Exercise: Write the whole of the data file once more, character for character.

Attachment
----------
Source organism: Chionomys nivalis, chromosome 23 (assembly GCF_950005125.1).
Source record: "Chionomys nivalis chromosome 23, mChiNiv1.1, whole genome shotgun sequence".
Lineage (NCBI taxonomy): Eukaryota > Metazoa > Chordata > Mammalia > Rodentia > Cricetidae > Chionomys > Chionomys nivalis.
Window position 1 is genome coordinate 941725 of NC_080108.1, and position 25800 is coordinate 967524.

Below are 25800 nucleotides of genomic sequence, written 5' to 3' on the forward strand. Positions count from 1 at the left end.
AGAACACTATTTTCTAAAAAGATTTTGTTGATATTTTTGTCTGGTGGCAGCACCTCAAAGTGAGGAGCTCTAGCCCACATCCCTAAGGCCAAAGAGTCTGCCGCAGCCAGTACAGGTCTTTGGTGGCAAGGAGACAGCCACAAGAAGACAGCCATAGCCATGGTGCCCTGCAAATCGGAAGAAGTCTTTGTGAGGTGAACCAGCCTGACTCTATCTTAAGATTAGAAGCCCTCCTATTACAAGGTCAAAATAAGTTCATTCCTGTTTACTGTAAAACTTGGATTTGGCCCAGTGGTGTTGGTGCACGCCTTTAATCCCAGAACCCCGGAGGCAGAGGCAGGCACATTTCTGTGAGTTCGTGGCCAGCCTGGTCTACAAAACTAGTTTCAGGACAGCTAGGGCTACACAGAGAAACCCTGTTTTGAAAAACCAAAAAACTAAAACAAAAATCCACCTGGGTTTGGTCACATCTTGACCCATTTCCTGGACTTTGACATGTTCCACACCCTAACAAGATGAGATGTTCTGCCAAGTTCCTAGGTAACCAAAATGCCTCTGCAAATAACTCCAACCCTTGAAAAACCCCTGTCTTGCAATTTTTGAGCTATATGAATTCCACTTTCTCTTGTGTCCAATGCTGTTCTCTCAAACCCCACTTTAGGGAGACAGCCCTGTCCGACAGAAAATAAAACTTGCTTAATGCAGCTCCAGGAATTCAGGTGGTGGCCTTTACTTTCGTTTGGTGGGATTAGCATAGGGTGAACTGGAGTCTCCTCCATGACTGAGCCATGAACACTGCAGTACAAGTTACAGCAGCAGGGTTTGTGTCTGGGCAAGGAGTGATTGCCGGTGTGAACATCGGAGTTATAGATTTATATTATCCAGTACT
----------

Source organism: Chionomys nivalis, chromosome 23 (assembly GCF_950005125.1).
Source record: "Chionomys nivalis chromosome 23, mChiNiv1.1, whole genome shotgun sequence".
Lineage (NCBI taxonomy): Eukaryota > Metazoa > Chordata > Mammalia > Rodentia > Cricetidae > Chionomys > Chionomys nivalis.
Window position 1 is genome coordinate 941725 of NC_080108.1, and position 25800 is coordinate 967524.

Below are 25800 nucleotides of genomic sequence, written 5' to 3' on the forward strand. Positions count from 1 at the left end.
AGAACACTATTTTCTAAAAAGATTTTGTTGATATTTTTGTCTGGTGGCAGCACCTCAAAGTGAGGAGCTCTAGCCCACATCCCTAAGGCCAAAGAGTCTGCCGCAGCCAGTACAGGTCTTTGGTGGCAAGGAGACAGCCACAAGAAGACAGCCATAGCCATGGTGCCCTGCAAATCGGAAGAAGTCTTTGTGAGGTGAACCAGCCTGACTCTATCTTAAGATTAGAAGCCCTCCTATTACAAGGTCAAAATAAGTTCATTCCTGTTTACTGTAAAACTTGGATTTGGCCCAGTGGTGTTGGTGCACGCCTTTAATCCCAGAACCCCGGAGGCAGAGGCAGGCACATTTCTGTGAGTTCGTGGCCAGCCTGGTCTACAAAACTAGTTTCAGGACAGCTAGGGCTACACAGAGAAACCCTGTTTTGAAAAACCAAAAAACTAAAACAAAAATCCACCTGGGTTTGGTCACATCTTGACCCATTTCCTGGACTTTGACATGTTCCACACCCTAACAAGATGAGATGTTCTGCCAAGTTCCTAGGTAACCAAAATGCCTCTGCAAATAACTCCAACCCTTGAAAAACCCCTGTCTTGCAATTTTTGAGCTATATGAATTCCACTTTCTCTTGTGTCCAATGCTGTTCTCTCAAACCCCACTTTAGGGAGACAGCCCTGTCCGACAGAAAATAAAACTTGCTTAATGCAGCTCCAGGAATTCAGGTGGTGGCCTTTACTTTCGTTTGGTGGGATTAGCATAGGGTGAACTGGAGTCTCCTCCATGACTGAGCCATGAACACTGCAGTACAAGTTACAGCAGCAGGGTTTGTGTCTGGGCAAGGAGTGATTGCCGGTGTGAACATCGGAGTTATAGATTTATATTATCCAGTACT